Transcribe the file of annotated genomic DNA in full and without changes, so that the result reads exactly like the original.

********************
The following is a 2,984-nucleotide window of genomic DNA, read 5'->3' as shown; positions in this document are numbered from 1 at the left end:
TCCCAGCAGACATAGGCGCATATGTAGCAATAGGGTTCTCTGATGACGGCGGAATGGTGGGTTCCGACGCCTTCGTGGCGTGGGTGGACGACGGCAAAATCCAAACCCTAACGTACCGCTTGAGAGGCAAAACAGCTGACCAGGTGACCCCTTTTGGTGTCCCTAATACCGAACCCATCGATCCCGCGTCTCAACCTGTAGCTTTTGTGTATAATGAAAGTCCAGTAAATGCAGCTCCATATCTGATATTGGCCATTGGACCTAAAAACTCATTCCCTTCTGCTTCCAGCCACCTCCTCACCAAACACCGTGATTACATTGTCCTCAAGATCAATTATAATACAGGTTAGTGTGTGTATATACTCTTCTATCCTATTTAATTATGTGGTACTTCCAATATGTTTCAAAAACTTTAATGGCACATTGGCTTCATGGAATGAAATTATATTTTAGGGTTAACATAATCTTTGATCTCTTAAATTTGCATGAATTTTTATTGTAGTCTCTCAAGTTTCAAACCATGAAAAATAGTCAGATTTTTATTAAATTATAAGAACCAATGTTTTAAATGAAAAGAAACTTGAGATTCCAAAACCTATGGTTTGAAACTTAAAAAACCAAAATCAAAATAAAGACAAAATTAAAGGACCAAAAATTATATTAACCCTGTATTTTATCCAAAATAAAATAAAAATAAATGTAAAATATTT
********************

The following is a 2,984-nucleotide window of genomic DNA, read 5'->3' as shown; positions in this document are numbered from 1 at the left end:
TCCCAGCAGACATAGGCGCATATGTAGCAATAGGGTTCTCTGATGACGGCGGAATGGTGGGTTCCGACGCCTTCGTGGCGTGGGTGGACGACGGCAAAATCCAAACCCTAACGTACCGCTTGAGAGGCAAAACAGCTGACCAGGTGACCCCTTTTGGTGTCCCTAATACCGAACCCATCGATCCCGCGTCTCAACCTGTAGCTTTTGTGTATAATGAAAGTCCAGTAAATGCAGCTCCATATCTGATATTGGCCATTGGACCTAAAAACTCATTCCCTTCTGCTTCCAGCCACCTCCTCACCAAACACCGTGATTACATTGTCCTCAAGATCAATTATAATACAGGTTAGTGTGTGTATATACTCTTCTATCCTATTTAATTATGTGGTACTTCCAATATGTTTCAAAAACTTTAATGGCACATTGGCTTCATGGAATGAAATTATATTTTAGGGTTAACATAATCTTTGATCTCTTAAATTTGCATGAATTTTTATTGTAGTCTCTCAAGTTTCAAACCATGAAAAATAGTCAGATTTTTATTAAATTATAAGAACCAATGTTTTAAATGAAAAGAAACTTGAGATTCCAAAACCTATGGTTTGAAACTTAAAAAACCAAAATCAAAATAAAGACAAAATTAAAGGACCAAAAATTATATTAACCCTGTATTTTATCCAAAATAAAATAAAAATAAATGTAAAATATTT